JacobNewtTinaPromo_-_EntertainmentWeekly.png           So it was a Wednesday evening when some of my co-workers from my secret agent job at MI5 texted me about seeing a film and the main choices were seeing the new Ben Affleck vehicle or the new Harry Potter film. So off we went to see “Fantastic Beasts and where to find them”, which we will refer to it as “that film”, from here on in.

What occurred to me whilst watching that film is how bloody boring the action scenes were, almost always unimaginative and static relying heavily on CGI. To be honest I was heavily reminded of the Star wars prequels in this aspect. Now this may be just mine own view but an over reliance on special effects rendered on a computer by an army of animators sucks the soul out of most films. Yes I know all modern animation houses use computers to aid their work but live action is inherantly different. For me throwing a bunch of digital crap onto the screen an exiting action or special effects set piece does not make. How much more special would the scenes with magic in them be if in most of the film magic was not present at every moment?, one feels overexposed to the things that should evoke a sense of wonder and exitement in this feature making those things mundane and benign.

I find a practical film much more impressive by comparison, Mad Max Fury Road for example had breathtaking genre pushing practical stuntwork and effects and just for that it is one of the most visually impressive films of the last 10 years. The film still uses a great deal of CGI to achieve that wonderful look of dust flying everywhere and this heightens the feeling of chaos throughout the film, you can use CGI, just do not rely on it entirely, practical film making should be complimented not sidelined by effects added in post production. Everything that can be done practically, should be done practically.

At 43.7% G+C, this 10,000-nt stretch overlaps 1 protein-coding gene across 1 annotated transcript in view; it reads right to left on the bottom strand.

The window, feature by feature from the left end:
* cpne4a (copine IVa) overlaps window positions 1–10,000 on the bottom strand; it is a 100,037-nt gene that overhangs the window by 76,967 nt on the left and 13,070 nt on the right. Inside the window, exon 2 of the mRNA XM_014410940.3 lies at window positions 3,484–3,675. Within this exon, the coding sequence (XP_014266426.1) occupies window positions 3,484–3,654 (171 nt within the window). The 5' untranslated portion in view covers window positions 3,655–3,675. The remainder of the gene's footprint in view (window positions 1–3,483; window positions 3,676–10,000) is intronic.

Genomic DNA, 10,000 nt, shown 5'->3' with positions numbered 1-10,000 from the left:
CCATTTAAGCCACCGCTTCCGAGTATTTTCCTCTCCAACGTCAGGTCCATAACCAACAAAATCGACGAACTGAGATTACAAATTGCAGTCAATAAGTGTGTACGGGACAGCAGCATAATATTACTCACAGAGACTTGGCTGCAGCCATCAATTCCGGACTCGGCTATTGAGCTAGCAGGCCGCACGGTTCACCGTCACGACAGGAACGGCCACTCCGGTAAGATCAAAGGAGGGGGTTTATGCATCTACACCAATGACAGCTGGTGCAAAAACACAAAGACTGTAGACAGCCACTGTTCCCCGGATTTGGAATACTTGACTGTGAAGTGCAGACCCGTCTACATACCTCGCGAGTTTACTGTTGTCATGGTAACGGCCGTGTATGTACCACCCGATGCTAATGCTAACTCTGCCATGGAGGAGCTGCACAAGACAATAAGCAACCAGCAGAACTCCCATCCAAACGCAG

The recent film “Arrival”, directed by Denis Villeneuve is an example where more restricted action can be more exiting, Villeneuve and his team are fantastic at portraying a very simple scene of someone walking and or talking when the tension is high and making it a thrilling action moment. There is a moment where the main characters are in danger from death by 5.56 mm nato where the threat passes without incident and no one is hurt and with the use of the wonderfully weird score and camera work it is fantastically exiting in a way that film never achieves with its overblown fake action.

Some of the scenes in that film are technically poor anyway, most of the creatures look like that fell out of the uncanny valley and hit some tree branches on the way down. Eddy Reddmayne is a terrible actor who really seems to struggle to interact with all the CGI things that are not there and compensates with an acting style reminiscent of Ardal O’Hanlon in “Father Ted”, where he acts as a comedy slapstick goofball with an off putting vacant expression on his face the whole time.

In fact I get the impression that the over reliance on CGI is a consequence of the brand, the potterheads who still remain after all this time will happily watch any new film related to the series as long as it has pandering fan service and so on. So the filmakers do not need to take any risks taking the world of Potter in any new exiting direction as long as they can please existing fans and can lazily rely on the army of animators to finish it by throwing together all these boring and disjointed scenes where the roof caves in and the smoke monster from “lost”, destroys Manhattan. I doubt J.K. Rowling cares enough to take any writing risks either, she still gets paid fat stacks o’cash for anything she shovels out of the sty. But by god does one have to respect that.

So yeah I was pretty underwhelmed by that film on many levels and found it a creatively tired film part of an exhausted franchise, See “Arrival”, instead.

Next time I might wright about Firefly and why I like it, or maybe something else. Ciao Carl.